Saturday, December 13, 2014

Of the "10-day ultimatum" to Moscow from Washington, Poroshenko and ... Tyagnibok himself

Poroshenko's ten-day ultimatum to Russia has some additional peculiarity, which deserves to be pointed out. The ultimatum comes right after Poroshenko returned from his trip to Australia, which suggests that he was meeting there not only with Australians. Then, in fact, one who made the ultimatum public was actually not Poroshenko himself, but Oleg Tyagnibok, the leader of the Nazi Svoboda Party, which failed to make it into the new parliament in the junta-controlled elections on October 26. But Tyagnibok was and remains one of the three main Maidan leaders and his party was behind the small recent Maidan in Poroshenko's home town of Vinnitsa.

Tyagnibok thus gave his voice to Poroshenko's ultimatum, referring to an emergency meeting between Poroshenko and the junta's political elite. Neither Poroshenko himself nor the Ukrainian government either denied or confirmed what Tyagnibok declared on behalf of Poroshenko. This in itself offers some possible buffer and later deniability for Poroshenko. But the fact that the Kiev regime choose Tyagnibok adds yet another dimension. On the one hand, Tyagnibok who is supposed to have no longer officially a place in the ruling clique. On the other hand, he is and remains the leader of the most openly Nazi party of the Maidan. And thus to make him announce the "ultimatum" to Russia thus also means that Kiev and its sponsors chose one of the worst possible messengers to deliver the already more than brazen demand to Moscow.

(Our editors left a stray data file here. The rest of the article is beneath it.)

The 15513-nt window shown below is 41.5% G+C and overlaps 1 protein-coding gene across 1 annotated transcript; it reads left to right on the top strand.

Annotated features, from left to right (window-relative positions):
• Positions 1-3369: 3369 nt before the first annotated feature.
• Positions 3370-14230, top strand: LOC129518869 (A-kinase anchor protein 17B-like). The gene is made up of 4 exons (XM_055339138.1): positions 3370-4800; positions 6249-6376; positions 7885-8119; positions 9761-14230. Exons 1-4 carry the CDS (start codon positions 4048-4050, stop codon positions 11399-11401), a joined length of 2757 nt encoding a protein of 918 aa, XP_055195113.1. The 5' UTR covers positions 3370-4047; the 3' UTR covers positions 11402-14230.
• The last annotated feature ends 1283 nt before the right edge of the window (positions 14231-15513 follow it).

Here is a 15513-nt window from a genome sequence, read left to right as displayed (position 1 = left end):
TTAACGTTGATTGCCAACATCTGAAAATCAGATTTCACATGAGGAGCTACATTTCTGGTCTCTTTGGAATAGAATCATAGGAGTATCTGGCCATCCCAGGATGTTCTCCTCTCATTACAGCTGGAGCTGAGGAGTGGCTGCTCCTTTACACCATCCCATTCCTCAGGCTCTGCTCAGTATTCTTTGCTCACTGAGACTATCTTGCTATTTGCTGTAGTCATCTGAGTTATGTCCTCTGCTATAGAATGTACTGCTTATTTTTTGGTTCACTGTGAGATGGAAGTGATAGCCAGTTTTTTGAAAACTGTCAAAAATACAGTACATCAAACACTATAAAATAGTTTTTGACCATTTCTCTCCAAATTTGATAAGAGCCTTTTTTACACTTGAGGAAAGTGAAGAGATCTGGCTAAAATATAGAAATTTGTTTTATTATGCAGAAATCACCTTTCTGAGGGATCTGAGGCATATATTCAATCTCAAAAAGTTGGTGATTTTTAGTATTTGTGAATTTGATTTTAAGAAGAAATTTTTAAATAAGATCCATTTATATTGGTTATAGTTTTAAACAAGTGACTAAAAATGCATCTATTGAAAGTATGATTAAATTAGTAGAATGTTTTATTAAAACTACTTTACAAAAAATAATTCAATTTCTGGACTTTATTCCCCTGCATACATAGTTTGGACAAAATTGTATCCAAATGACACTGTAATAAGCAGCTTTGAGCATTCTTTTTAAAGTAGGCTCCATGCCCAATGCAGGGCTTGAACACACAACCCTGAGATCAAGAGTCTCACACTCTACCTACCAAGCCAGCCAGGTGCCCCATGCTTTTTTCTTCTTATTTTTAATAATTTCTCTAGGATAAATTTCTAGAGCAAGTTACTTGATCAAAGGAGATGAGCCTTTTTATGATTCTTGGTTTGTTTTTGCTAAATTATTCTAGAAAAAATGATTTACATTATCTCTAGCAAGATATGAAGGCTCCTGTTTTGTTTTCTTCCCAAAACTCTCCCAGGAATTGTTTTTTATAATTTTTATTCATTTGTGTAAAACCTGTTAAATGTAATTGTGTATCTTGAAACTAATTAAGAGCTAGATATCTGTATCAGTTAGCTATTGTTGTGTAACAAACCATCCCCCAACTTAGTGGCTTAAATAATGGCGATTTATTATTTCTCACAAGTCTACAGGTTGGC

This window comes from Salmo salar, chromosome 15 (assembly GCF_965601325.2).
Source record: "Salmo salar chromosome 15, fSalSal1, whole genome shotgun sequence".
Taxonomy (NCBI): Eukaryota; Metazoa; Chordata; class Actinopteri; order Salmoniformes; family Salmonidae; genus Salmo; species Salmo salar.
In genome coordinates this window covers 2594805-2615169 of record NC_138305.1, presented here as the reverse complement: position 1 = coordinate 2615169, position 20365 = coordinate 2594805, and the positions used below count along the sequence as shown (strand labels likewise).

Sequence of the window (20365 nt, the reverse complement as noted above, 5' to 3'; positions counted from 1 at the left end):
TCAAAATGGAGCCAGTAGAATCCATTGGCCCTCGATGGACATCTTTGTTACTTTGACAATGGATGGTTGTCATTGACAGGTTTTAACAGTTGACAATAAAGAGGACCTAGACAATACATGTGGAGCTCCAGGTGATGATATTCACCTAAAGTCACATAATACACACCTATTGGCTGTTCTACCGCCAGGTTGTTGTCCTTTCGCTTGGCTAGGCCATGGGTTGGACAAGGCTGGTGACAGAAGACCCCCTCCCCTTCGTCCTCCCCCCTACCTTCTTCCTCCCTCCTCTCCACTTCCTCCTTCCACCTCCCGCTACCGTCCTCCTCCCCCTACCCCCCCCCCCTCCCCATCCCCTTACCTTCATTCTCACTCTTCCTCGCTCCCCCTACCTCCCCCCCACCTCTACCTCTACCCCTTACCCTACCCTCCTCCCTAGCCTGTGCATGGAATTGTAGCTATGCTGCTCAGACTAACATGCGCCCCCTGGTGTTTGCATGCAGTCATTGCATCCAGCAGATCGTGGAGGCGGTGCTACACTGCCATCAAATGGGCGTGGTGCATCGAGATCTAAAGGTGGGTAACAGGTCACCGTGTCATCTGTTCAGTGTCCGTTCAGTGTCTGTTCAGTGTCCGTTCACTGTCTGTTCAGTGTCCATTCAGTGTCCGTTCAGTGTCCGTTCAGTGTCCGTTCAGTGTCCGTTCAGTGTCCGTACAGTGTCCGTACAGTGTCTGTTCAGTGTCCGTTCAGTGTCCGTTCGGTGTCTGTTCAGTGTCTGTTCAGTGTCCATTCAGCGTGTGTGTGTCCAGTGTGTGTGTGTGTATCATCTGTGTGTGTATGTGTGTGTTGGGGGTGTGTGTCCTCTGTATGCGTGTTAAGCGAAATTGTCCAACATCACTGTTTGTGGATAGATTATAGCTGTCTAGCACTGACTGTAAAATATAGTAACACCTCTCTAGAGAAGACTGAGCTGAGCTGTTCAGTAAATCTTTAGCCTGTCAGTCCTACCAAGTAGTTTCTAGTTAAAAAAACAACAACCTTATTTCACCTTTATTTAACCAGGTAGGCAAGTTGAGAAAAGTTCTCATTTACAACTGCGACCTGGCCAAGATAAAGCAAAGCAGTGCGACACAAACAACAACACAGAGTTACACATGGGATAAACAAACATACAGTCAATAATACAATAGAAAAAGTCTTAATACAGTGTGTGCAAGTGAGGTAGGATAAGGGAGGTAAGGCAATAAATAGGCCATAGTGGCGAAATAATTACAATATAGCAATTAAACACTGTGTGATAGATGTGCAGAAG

This suggests that Washington would like to see not only surrender, but also the greatest possible humiliation. And if it cannot have surrender, then humiliation for now would do in the eyes of Washington. And thus we have an interesting cascade when it comes to the "ultimatum": from Washington to Poroshenko and from Poroshenko to the leader of the Nazi party who becomes the mouth of the former two.

For a very good discussion of this ultimatum by Boris Rozhin see here:

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